The Federal Trade Commission Act allows the FTC to prevent deceptive practices. The Commission has determined that “a representation, omission or practice is deceptive if it is likely to: mislead consumers and affect consumers’ behavior or decisions about the product or service.” (Advertising and Marketing on the Internet: Rules of the Road, Federal Trade Commission (2018)(last visited Mar 6, 2018) In September of 2017, the FTC announced that it came to a settlement in the first case brought against social media influencers for deceptive marketing. The FTC brought suit against two famous YouTubers, Trevor Martin and Thomas Cassell, and their company CSGO Lotto, Inc., for failing to disclose to their followers that they were owners and officers of CSGO Lotto, Inc. when they promoted its online gambling service. Under the FTC laws about truth in advertising, they should have disclosed this to their followers. And they should have done so clearly. (If influencers are paid, they must disclose it, Consumer Information (2018) [last visited Mar 6, 2018] Consumers may feel differently about a certain post or endorsement if they know that an influencer has a financial connection to the brand, and this needs to be openly and clearly disclosed to avoid misrepresentation or deception of any kind.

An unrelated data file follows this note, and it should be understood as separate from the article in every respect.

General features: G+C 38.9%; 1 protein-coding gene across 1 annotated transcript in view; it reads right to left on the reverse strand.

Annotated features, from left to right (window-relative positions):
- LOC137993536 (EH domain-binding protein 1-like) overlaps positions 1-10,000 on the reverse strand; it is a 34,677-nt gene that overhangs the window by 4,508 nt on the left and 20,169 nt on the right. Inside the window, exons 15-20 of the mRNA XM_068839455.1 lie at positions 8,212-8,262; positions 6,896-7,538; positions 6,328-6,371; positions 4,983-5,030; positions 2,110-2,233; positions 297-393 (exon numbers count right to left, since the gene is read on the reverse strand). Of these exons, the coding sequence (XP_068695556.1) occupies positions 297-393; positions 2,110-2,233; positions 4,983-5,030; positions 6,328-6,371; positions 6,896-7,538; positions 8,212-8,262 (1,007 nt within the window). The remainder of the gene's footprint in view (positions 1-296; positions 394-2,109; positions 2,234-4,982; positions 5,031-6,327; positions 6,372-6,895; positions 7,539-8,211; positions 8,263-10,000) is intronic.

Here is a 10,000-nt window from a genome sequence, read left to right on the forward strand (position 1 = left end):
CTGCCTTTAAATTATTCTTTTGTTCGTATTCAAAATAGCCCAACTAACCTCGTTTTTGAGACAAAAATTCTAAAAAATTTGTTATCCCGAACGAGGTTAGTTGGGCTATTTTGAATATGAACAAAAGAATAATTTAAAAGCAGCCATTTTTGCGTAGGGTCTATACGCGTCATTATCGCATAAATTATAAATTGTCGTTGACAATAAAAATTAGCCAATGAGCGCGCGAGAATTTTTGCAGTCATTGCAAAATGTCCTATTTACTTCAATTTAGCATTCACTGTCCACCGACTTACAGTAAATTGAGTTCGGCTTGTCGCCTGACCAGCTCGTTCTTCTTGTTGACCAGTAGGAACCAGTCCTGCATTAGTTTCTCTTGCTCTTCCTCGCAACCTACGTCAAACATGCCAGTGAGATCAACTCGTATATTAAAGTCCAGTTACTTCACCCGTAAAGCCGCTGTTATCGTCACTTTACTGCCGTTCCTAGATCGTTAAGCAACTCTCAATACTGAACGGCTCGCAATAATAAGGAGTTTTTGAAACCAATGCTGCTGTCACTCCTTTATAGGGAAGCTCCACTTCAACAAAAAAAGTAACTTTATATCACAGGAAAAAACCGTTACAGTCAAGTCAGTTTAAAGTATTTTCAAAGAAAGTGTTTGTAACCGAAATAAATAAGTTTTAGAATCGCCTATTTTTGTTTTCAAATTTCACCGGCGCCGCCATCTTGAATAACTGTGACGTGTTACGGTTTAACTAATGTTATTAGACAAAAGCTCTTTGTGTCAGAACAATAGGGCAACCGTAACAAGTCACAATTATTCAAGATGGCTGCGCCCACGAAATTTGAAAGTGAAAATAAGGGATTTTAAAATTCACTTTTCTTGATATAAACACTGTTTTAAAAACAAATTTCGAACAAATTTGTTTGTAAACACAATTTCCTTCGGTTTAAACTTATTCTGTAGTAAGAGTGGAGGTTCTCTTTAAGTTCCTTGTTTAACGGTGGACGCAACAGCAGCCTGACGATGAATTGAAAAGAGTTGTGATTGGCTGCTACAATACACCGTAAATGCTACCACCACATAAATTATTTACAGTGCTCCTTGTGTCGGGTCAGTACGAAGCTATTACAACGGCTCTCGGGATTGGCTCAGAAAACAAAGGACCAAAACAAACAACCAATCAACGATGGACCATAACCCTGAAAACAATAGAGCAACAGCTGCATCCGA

By this point you are probably asking yourself, ‘how can I be sure that my brand does not run afoul of the FTC regulations?’ Below are a number of frequently asked questions and the FTC’s answers for best practices on social media disclosures.
Source: Federal Trade Commission
Q: Do I need to list the details of everything I get from a company for reviewing a product?
No. If you got $100 or $10,000 you could just say you were “paid.” But, that wouldn’t be good enough, however, if you’re an employee or co-owner.
Q: As an #influencer, I often use #ad to disclose brand affiliation, is that sufficient?